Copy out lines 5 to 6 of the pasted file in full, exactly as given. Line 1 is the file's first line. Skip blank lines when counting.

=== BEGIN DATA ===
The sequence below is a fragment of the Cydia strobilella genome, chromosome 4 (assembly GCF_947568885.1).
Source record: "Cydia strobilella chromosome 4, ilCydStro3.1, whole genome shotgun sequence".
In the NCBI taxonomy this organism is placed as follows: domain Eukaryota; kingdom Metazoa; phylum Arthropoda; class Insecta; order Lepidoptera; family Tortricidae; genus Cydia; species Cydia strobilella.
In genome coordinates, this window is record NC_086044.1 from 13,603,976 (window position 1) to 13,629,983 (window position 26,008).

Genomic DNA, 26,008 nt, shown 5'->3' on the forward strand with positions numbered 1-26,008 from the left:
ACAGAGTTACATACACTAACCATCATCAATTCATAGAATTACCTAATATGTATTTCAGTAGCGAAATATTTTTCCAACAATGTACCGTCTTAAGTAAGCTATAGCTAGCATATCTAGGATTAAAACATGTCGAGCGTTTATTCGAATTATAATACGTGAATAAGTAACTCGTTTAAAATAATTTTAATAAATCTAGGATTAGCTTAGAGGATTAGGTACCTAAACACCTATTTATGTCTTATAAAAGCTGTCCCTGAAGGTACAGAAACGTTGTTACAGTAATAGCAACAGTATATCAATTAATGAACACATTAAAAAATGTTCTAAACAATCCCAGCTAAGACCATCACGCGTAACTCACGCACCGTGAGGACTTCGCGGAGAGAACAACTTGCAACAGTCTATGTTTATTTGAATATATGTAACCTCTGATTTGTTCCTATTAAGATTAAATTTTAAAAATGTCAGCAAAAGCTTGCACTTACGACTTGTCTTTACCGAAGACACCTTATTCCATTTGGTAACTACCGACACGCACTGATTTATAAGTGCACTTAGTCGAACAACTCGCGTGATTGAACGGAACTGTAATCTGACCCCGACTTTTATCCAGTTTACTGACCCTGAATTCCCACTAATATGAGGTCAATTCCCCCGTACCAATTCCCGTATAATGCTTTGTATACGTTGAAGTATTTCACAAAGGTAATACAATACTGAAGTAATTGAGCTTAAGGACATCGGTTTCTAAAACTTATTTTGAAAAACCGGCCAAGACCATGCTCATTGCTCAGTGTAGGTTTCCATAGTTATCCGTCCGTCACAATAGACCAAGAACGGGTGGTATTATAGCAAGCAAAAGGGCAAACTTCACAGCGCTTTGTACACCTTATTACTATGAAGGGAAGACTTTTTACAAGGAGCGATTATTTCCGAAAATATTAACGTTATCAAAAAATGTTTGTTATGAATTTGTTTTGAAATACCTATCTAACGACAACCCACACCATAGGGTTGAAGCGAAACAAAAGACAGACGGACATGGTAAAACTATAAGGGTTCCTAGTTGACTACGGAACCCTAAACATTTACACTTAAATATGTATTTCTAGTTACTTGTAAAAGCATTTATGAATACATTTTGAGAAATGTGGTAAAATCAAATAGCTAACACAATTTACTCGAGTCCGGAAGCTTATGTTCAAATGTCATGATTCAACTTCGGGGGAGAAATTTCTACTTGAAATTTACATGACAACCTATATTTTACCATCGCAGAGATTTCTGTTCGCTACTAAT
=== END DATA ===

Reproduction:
Genomic DNA, 26,008 nt, shown 5'->3' on the forward strand with positions numbered 1-26,008 from the left:
ACAGAGTTACATACACTAACCATCATCAATTCATAGAATTACCTAATATGTATTTCAGTAGCGAAATATTTTTCCAACAATGTACCGTCTTAAGTAAGCTATAGCTAGCATATCTAGGATTAAAACATGTCGAGCGTTTATTCGAATTATAATACGTGAATAAGTAACTCGTTTAAAATAATTTTAATAAATCTAGGATTAGCTTAGAGGATTAGGTACCTAAACACCTATTTATGTCTTATAAAAGCTGTCCCTGAAGGTACAGAAACGTTGTTACAGTAATAGCAACAGTATATCAATTAATGAACACATTAAAAAATGTTCTAAACAATCCCAGCTAAGACCATCACGCGTAACTCACGCACCGTGAGGACTTCGCGGAGAGAACAACTTGCAACAGTCTATGTTTATTTGAATATATGTAACCTCTGATTTGTTCCTATTAAGATTAAATTTTAAAAATGTCAGCAAAAGCTTGCACTTACGACTTGTCTTTACCGAAGACACCTTATTCCATTTGGTAACTACCGACACGCACTGATTTATAAGTGCACTTAGTCGAACAACTCGCGTGATTGAACGGAACTGTAATCTGACCCCGACTTTTATCCAGTTTACTGACCCTGAATTCCCACTAATATGAGGTCAATTCCCCCGTACCAATTCCCGTATAATGCTTTGTATACGTTGAAGTATTTCACAAAGGTAATACAATACTGAAGTAATTGAGCTTAAGGACATCGGTTTCTAAAACTTATTTTGAAAAACCGGCCAAGACCATGCTCATTGCTCAGTGTAGGTTTCCATAGTTATCCGTCCGTCACAATAGACCAAGAACGGGTGGTATTATAGCAAGCAAAAGGGCAAACTTCACAGCGCTTTGTACACCTTATTACTATGAAGGGAAGACTTTTTACAAGGAGCGATTATTTCCGAAAATATTAACGTTATCAAAAAATGTTTGTTATGAATTTGTTTTGAAATACCTATCTAACGACAACCCACACCATAGGGTTGAAGCGAAACAAAAGACAGACGGACATGGTAAAACTATAAGGGTTCCTAGTTGACTACGGAACCCTAAACATTTACACTTAAATATGTATTTCTAGTTACTTGTAAAAGCATTTATGAATACATTTTGAGAAATGTGGTAAAATCAAATAGCTAACACAATTTACTCGAGTCCGGAAGCTTATGTTCAAATGTCATGATTCAACTTCGGGGGAGAAATTTCTACTTGAAATTTACATGACAACCTATATTTTACCATCGCAGAGATTTCTGTTCGCTACTAAT